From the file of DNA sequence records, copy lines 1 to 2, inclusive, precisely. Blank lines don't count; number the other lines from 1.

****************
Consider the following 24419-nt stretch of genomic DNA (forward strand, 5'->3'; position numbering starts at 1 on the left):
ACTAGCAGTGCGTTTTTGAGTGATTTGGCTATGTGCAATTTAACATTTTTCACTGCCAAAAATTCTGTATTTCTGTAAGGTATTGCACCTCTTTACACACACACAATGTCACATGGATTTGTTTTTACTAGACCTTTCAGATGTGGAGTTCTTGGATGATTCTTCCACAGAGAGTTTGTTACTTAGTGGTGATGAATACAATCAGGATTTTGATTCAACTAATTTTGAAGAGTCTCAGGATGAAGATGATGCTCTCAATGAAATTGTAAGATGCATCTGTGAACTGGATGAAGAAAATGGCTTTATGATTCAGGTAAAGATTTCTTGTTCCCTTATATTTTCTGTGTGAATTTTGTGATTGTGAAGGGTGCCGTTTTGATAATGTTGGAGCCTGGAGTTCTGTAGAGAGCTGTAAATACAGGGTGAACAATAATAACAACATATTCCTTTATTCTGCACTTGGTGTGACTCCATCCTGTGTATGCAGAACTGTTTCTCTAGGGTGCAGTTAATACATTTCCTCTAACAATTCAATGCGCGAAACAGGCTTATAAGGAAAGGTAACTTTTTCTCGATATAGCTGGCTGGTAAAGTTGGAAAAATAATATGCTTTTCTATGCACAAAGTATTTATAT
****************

Consider the following 24419-nt stretch of genomic DNA (forward strand, 5'->3'; position numbering starts at 1 on the left):
ACTAGCAGTGCGTTTTTGAGTGATTTGGCTATGTGCAATTTAACATTTTTCACTGCCAAAAATTCTGTATTTCTGTAAGGTATTGCACCTCTTTACACACACACAATGTCACATGGATTTGTTTTTACTAGACCTTTCAGATGTGGAGTTCTTGGATGATTCTTCCACAGAGAGTTTGTTACTTAGTGGTGATGAATACAATCAGGATTTTGATTCAACTAATTTTGAAGAGTCTCAGGATGAAGATGATGCTCTCAATGAAATTGTAAGATGCATCTGTGAACTGGATGAAGAAAATGGCTTTATGATTCAGGTAAAGATTTCTTGTTCCCTTATATTTTCTGTGTGAATTTTGTGATTGTGAAGGGTGCCGTTTTGATAATGTTGGAGCCTGGAGTTCTGTAGAGAGCTGTAAATACAGGGTGAACAATAATAACAACATATTCCTTTATTCTGCACTTGGTGTGACTCCATCCTGTGTATGCAGAACTGTTTCTCTAGGGTGCAGTTAATACATTTCCTCTAACAATTCAATGCGCGAAACAGGCTTATAAGGAAAGGTAACTTTTTCTCGATATAGCTGGCTGGTAAAGTTGGAAAAATAATATGCTTTTCTATGCACAAAGTATTTATAT